1/3 cup finely shredded basil
Basil leaves, to serve

Preheat your oven to 180 degrees celcius. Butter a shallow 26cm round ovenproof dish and line the base with buttered baking paper. Set it aside.

Pour canned tomatoes into a sieve over a bowl. Leave to drain for 5-10 minutes. Give it a stir occasionally to make sure as much liquid seeps away as possible.

Meanwhile, whiz flour, mustard and 1 teaspoon of salt in a food processor. Add cheeses and whiz to just combine. Scatter butter over the top and process until the mixture resembles coarse breadcrumbs. (if you don’t have a food processor, you can do this in a bowl and rub the butter in by hand.) Tip mixture into a bowl.

In another bowl, whisk the eggs, milk and Tabasco. Make a well in the cheese mixture and pour in the egg mixture then stir to make a fairly stiff batter.

Lay the sliced tomatoes in overlapping circles in the base of the buttered dish so the bottom is completely covered. Spread drained tomatoes evenly over the top and sprinkle with the shredded basil. Dollop spoonfuls of the batter over the tomatoes, then, with lightly floured hands,pat it out with your fingers to spread it evenly. (Don’t worry if there are a few little gaps – they will fill out as the pie cooks.) Bake for 30-35 minutes or until the pie is risen and golden. (The time will vary a bit depending on how thick your dish is.)

Test it by inserting a fine skewere into the pie, if it comes out clean the pie is ready. Remove teh pie from the oven and leave it to settle in the dish for 5 minutes before inverting it onto a warm serving platter. Mop up any juices that seep out onto the platter and scatter over basil leaves.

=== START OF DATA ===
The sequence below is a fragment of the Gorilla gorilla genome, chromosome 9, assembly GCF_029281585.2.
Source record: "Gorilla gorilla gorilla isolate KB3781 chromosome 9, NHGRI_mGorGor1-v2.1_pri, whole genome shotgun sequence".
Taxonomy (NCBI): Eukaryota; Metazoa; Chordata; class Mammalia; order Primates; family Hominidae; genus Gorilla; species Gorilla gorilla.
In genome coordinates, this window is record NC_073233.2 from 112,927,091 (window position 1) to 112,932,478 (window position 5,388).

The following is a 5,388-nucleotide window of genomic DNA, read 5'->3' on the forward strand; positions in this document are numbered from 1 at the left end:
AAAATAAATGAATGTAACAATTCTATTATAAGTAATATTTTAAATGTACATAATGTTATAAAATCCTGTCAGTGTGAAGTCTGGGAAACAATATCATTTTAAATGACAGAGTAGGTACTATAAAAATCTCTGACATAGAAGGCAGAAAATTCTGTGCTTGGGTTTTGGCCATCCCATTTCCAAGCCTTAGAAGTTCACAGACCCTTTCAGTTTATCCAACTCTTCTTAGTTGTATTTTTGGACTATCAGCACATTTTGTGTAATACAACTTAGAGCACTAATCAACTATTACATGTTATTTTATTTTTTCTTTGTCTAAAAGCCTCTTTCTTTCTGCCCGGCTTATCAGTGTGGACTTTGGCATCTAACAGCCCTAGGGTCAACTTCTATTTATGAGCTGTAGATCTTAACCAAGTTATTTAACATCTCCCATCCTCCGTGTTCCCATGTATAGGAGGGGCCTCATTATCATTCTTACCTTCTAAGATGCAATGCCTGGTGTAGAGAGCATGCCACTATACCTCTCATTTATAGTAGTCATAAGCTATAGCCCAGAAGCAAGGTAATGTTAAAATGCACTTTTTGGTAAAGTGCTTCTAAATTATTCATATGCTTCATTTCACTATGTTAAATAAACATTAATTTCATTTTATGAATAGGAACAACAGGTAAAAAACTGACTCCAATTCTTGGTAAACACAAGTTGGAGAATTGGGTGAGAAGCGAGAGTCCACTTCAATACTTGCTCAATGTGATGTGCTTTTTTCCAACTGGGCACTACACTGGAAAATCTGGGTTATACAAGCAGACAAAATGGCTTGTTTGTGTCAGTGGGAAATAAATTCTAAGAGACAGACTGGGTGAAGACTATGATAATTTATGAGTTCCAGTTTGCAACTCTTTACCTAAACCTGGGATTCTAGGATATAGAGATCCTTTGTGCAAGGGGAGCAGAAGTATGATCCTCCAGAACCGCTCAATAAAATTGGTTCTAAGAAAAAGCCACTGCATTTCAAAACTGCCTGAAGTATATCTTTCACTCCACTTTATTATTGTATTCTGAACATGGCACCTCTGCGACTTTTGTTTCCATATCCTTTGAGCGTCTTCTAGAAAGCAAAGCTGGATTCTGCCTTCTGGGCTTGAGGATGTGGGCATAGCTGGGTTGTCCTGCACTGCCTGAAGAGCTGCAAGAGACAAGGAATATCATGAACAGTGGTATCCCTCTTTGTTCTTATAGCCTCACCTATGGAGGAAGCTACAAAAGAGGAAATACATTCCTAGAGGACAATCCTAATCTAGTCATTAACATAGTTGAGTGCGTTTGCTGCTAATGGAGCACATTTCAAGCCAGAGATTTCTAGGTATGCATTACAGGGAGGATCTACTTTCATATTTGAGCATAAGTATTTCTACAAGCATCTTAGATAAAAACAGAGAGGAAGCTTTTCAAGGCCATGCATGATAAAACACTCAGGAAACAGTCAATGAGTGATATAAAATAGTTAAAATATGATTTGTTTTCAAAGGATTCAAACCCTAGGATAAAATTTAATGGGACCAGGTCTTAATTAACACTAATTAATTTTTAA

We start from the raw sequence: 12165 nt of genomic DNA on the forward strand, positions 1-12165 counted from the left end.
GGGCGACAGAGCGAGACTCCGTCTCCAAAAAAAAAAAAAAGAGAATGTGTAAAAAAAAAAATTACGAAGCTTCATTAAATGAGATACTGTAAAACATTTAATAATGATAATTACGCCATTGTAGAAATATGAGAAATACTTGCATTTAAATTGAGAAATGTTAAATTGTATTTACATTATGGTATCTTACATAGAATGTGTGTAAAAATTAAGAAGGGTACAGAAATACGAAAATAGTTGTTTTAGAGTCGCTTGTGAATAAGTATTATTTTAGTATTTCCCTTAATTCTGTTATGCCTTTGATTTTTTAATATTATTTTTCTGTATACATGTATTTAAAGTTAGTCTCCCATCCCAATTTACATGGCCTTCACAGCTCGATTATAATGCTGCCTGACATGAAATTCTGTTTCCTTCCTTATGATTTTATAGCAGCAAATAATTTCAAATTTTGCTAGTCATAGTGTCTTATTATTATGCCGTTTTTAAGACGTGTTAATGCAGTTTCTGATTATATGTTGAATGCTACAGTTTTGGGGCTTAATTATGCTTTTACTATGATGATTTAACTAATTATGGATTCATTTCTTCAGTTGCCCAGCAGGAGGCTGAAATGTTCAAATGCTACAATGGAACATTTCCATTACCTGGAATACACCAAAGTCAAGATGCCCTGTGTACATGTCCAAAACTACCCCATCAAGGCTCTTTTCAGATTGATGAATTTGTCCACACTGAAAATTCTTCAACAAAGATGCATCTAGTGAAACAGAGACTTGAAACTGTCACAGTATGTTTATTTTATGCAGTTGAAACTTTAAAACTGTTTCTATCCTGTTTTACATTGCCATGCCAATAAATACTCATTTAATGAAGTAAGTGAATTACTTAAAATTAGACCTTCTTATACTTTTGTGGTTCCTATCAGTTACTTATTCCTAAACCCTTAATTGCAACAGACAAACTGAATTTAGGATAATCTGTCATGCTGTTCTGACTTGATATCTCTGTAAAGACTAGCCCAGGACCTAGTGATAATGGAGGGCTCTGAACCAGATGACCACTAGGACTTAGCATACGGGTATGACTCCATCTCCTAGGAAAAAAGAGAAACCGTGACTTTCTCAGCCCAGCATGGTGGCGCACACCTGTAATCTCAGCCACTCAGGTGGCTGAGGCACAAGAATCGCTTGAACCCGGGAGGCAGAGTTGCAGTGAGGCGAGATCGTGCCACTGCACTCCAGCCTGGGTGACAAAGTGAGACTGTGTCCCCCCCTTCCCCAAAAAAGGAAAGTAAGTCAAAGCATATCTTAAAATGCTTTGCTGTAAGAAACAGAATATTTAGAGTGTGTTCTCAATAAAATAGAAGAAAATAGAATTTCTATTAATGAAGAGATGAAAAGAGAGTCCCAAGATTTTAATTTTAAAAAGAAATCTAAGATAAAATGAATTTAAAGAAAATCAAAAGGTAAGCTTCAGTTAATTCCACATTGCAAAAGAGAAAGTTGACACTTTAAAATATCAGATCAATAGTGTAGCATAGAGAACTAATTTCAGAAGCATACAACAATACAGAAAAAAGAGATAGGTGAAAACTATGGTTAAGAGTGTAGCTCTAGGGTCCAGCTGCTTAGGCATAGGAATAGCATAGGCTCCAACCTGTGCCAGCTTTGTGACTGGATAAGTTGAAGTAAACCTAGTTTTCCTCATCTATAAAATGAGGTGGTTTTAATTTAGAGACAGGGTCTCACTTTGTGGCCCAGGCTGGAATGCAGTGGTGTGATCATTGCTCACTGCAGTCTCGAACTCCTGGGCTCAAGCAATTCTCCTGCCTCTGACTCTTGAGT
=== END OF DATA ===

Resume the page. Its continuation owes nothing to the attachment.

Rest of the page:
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Filed under easy, March

The versatile chickpea

Who would have thought it. Chickpeas in a cake. Well actually James Reeson did. James who, you ask? Well back in 2002 he was the “celebrity chef” featured in the March delicious. magazine. Famous for his pony tail and a show called “Alive & Cooking“. No, still don’t remember??? Not so much a celebrity anymore. But he did come up with this genius idea to combine chickpeas and apricots into a cake. The combination intrigued me so I had to give it a go.

The chickpeas are blended with dried apricots and apricot nector so you can’t really pick up on their flavour. In fact, if I did a blind tasting with you I am sure that you wouldn’t even know that there was chickpeas in the cake.

The end result is a very mild tasting, beautifully moist cake. The next time I make it (and I will definitely make it again!) I might pimp it up a bit and add the zest of an orange and maybe replace the apricot nectar with fresh orange juice to reduce the amount of sugar in the cake.

Chickpeas are so incredibly versatile. Adding them to a cake was just a genius idea!

X Bree

Chickpea & apricot cake

Chickpea & apricot cake

chickpea & apricot cake

Serves 6-8

delicious. magazine, (Mar 2002, p. 127)

125g dried apricots
350ml apricot nectar